Shakira’s Sense and Sensuality
The Singer Has the Moves, and Is Busy Planning Her Next Ones
BARRANQUILLA, Colombia hen she was just a second-grader, Shakira Isabel Mebarak Rippoll’s dream was to join the choir at the prim-and-proper Maria the Teacher Catholic school in this traditionbound Caribbean city. But the music director felt that her potent voice would overwhelm the syrupy cadence of the other children.
“My voice was strong and I wanted to sing out loud, and he didn’t think I was the right choice for the choir,” she recalls. “And he never let me be in the choir. It was such a huge frustration for me.”
Downcast, she found solace with her parents, who encouraged her to enter local singing competitions. Soon she began racking up the trophies. And in her early teens the diminutive girl with the throaty, commanding voice struck out on her own, which as it turns out has been an enduring feature in her career.
Having long shed her last name and dyed her black hair blond, Shakira is now a 30-year-old swivel-hipped bombshell who has become Latin America’s most successful crossover artist. Last fall at the Latin Grammy Awards, she won four of the five awards for which she was nominated, including female pop vocal album of the year, song of the year and album of the year for “Fijación Oral Vol. 1.” But coming off the follow-up “Oral Fixation Vol. 2,” her second English-language album and featuring the smash single “Hips Don’t Lie,” Shakira is entering territory that, for other global stars like her, has sometimes resulted in cookie-cutter music and artistic oblivion (see: Ricky Martin). The question is whether the pressures to produce top-selling albums will check the inventiveness that some music critics say has set her apart from other sex-shilling pop stars (see: Britney Spears).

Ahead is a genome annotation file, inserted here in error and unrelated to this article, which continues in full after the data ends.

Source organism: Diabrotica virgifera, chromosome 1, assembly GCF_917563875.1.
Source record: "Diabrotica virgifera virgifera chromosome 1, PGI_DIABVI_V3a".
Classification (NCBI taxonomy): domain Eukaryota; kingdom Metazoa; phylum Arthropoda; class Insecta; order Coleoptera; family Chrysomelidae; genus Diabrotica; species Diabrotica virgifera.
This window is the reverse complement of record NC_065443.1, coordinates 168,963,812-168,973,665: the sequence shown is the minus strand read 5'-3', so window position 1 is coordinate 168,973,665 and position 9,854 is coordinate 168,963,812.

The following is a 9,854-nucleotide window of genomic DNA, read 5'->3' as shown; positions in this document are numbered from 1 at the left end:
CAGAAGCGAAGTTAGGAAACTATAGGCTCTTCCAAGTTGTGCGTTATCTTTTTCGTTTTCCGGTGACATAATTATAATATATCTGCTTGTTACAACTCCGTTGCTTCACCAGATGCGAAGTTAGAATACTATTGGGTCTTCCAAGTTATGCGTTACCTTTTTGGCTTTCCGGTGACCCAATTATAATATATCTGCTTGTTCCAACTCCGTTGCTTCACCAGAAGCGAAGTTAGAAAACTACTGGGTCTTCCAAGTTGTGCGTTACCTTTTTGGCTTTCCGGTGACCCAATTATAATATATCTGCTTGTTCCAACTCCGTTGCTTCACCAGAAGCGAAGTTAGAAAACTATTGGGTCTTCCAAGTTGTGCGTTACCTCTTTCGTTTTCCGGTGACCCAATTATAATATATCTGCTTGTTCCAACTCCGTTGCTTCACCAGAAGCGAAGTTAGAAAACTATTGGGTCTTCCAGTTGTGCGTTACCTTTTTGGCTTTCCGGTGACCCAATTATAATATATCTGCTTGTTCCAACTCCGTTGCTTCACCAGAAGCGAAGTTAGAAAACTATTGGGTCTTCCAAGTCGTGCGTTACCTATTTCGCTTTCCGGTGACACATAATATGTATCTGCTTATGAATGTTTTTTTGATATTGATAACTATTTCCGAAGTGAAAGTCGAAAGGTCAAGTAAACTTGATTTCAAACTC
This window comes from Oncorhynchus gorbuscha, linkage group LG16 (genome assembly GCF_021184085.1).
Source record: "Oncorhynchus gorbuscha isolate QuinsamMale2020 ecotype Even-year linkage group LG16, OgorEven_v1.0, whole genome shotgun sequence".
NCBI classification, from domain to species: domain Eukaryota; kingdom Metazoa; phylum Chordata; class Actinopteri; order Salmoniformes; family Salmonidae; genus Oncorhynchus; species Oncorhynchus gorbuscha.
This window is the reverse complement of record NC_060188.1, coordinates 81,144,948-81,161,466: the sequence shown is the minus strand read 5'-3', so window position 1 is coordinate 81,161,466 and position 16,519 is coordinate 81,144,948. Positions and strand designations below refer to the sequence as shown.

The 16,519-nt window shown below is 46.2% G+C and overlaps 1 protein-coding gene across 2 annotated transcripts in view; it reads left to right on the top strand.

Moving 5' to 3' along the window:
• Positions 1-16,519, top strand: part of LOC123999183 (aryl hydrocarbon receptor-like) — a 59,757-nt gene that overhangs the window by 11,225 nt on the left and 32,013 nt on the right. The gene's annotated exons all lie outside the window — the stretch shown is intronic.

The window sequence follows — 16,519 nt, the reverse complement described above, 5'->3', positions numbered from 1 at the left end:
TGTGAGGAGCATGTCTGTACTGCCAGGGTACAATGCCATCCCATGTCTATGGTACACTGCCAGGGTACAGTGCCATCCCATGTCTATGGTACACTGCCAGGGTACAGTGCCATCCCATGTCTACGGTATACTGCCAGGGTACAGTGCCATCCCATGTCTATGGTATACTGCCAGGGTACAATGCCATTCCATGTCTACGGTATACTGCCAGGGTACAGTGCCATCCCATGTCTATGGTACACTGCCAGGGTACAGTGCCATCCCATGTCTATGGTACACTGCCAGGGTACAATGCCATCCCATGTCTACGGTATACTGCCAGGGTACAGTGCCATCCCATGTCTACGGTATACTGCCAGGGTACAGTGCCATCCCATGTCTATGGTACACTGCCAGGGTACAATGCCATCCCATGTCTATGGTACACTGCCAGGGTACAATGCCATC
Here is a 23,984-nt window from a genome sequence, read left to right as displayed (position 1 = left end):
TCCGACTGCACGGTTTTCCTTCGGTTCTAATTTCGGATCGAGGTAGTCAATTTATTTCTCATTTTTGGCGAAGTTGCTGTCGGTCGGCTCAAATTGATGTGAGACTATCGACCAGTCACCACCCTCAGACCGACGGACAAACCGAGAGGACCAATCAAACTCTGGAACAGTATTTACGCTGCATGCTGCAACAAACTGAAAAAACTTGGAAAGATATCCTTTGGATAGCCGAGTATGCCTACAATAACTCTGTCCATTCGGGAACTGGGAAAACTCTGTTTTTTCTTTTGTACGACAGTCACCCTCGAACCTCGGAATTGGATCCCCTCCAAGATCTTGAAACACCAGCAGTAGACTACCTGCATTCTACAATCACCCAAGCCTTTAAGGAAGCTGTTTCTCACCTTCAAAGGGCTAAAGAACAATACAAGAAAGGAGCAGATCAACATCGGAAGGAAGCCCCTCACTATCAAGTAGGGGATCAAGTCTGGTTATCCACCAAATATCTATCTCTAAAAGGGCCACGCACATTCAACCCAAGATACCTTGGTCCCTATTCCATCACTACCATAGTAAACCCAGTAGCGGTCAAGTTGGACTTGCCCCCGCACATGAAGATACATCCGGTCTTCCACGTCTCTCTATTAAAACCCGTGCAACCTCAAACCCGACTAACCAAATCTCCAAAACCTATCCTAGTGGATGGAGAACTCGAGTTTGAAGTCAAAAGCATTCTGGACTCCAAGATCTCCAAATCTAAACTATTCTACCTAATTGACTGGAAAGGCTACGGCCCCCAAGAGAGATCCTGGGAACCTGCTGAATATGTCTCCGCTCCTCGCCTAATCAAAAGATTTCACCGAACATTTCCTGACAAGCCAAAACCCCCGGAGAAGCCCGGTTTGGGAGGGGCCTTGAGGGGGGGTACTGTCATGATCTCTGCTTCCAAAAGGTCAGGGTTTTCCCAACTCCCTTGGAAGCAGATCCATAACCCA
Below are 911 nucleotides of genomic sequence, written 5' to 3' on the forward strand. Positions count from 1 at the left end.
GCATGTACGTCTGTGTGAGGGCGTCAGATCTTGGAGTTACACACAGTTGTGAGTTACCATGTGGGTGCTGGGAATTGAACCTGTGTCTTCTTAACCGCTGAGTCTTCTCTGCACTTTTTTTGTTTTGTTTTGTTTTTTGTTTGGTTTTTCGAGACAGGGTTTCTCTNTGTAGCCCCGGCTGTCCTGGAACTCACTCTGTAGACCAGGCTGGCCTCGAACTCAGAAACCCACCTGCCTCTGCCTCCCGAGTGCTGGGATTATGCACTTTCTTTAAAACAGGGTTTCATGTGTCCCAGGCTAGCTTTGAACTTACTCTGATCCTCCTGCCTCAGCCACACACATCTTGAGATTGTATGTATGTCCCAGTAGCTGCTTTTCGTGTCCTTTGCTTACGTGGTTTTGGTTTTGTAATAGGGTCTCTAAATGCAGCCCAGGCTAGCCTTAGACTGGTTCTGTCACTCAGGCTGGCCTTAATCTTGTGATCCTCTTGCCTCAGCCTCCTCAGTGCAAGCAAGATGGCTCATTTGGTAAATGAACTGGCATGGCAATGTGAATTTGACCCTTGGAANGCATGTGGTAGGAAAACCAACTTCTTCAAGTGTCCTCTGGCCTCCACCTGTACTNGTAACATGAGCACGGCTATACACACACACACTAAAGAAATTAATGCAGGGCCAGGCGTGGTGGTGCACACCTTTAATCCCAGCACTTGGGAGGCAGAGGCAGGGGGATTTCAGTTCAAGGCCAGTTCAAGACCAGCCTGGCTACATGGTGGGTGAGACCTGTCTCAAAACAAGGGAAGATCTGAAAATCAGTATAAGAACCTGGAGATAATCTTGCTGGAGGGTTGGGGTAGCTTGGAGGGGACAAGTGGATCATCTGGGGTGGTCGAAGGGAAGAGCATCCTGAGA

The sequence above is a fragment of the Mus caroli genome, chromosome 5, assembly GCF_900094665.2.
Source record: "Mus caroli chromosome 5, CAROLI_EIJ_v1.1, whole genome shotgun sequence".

Shakira’s voice and sexy stage presence have spelled success, but she’s determined to keep her act fresh.